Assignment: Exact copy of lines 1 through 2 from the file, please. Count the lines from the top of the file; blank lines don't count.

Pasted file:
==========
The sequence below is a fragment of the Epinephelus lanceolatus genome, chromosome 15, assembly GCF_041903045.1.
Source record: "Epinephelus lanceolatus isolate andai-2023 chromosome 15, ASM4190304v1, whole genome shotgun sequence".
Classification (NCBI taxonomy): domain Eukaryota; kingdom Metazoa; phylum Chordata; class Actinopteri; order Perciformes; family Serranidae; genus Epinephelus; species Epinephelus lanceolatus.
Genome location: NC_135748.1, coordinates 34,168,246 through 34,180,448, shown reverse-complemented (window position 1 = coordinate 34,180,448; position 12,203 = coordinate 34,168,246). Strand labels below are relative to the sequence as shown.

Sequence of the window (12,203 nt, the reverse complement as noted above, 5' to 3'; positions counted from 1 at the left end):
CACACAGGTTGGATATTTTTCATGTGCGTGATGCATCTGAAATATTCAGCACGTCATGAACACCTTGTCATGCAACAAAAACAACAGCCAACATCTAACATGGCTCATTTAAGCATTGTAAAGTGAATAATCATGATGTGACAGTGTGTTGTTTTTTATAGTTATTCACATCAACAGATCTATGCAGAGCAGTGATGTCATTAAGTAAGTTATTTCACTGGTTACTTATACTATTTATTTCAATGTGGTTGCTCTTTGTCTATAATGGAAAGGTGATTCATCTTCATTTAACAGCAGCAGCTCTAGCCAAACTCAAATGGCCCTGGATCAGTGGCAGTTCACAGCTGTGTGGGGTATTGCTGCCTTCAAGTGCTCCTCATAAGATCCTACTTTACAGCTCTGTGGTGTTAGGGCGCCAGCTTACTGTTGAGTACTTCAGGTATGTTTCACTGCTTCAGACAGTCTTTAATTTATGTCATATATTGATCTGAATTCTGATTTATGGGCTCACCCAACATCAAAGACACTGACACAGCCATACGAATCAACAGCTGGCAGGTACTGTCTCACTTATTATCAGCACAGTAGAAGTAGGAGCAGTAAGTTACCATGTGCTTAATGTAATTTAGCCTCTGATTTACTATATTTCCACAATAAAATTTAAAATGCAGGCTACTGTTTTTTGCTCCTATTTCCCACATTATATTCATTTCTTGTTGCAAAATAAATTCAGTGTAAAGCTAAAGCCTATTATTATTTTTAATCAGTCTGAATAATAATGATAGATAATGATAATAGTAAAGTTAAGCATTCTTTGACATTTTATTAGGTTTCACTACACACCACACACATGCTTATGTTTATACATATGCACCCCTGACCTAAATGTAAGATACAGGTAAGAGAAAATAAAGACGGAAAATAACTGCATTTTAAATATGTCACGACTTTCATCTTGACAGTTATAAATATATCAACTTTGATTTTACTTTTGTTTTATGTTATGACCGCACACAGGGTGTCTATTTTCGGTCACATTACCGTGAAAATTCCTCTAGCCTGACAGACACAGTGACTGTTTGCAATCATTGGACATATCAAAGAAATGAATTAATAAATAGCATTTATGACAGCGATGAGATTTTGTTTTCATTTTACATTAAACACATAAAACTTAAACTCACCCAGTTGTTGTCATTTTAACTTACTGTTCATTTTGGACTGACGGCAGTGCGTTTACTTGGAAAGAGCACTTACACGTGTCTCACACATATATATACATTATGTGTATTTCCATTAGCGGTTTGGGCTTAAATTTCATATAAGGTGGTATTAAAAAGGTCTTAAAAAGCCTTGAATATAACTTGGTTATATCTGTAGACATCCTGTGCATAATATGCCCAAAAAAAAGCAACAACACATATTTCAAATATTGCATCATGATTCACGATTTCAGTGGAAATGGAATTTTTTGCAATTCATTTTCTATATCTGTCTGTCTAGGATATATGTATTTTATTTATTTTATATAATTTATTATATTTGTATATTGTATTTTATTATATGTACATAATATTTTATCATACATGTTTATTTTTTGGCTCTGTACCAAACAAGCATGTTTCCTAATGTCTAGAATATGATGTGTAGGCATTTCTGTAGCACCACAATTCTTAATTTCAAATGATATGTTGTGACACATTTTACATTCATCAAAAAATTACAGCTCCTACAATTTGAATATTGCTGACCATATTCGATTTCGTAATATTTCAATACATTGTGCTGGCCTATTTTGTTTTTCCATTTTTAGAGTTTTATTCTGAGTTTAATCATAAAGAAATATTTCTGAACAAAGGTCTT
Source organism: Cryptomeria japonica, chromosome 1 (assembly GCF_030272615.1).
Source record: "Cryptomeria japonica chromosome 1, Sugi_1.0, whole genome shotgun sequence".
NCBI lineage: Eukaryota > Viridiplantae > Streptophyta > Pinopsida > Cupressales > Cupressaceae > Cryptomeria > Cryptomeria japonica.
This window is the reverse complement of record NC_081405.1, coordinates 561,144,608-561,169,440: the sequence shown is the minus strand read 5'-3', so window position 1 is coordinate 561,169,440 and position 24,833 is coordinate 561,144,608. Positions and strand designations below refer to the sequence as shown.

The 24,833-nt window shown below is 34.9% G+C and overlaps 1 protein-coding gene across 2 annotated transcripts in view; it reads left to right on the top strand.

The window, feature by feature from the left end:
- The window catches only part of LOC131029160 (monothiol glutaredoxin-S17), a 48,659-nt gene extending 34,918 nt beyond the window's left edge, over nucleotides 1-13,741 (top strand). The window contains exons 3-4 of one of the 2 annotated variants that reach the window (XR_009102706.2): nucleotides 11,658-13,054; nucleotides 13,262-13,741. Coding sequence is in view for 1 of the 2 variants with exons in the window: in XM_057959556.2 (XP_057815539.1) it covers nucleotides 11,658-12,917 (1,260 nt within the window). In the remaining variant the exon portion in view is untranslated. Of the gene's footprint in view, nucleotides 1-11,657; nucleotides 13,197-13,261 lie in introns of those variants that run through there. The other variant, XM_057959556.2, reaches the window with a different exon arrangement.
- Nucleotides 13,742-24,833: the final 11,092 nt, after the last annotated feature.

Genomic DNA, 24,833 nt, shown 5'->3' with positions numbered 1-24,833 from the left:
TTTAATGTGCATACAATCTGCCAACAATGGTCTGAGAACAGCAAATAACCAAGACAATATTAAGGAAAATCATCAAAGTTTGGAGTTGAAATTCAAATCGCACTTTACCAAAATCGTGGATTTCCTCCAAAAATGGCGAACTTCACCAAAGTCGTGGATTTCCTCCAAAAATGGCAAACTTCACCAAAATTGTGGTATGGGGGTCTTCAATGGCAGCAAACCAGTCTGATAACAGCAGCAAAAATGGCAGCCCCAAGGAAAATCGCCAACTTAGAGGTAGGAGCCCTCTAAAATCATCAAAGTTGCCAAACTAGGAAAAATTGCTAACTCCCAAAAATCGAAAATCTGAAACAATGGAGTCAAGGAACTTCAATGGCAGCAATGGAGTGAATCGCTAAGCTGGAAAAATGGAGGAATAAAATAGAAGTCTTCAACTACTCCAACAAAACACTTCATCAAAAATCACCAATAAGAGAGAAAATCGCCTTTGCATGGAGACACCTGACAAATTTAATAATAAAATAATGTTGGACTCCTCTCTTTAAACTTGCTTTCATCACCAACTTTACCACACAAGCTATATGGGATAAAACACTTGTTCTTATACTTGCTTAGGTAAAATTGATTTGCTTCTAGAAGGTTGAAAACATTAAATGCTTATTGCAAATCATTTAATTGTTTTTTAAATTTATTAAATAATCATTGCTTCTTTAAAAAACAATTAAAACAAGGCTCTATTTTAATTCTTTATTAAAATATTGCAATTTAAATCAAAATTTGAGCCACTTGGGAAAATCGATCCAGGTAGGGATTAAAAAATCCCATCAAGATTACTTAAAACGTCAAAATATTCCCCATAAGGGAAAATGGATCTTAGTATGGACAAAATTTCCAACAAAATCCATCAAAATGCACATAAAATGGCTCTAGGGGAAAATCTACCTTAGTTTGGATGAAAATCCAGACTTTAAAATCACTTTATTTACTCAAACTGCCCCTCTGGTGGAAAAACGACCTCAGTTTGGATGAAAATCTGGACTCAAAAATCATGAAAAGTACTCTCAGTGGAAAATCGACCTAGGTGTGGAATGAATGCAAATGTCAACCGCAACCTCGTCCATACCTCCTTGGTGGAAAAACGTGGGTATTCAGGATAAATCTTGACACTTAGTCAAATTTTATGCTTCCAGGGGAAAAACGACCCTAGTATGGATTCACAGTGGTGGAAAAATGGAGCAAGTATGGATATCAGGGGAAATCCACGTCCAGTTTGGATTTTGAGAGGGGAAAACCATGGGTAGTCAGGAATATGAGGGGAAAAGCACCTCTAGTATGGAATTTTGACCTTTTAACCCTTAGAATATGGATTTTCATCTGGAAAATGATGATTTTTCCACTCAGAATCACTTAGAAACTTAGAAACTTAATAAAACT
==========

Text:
The sequence below is a fragment of the Epinephelus lanceolatus genome, chromosome 15, assembly GCF_041903045.1.
Source record: "Epinephelus lanceolatus isolate andai-2023 chromosome 15, ASM4190304v1, whole genome shotgun sequence".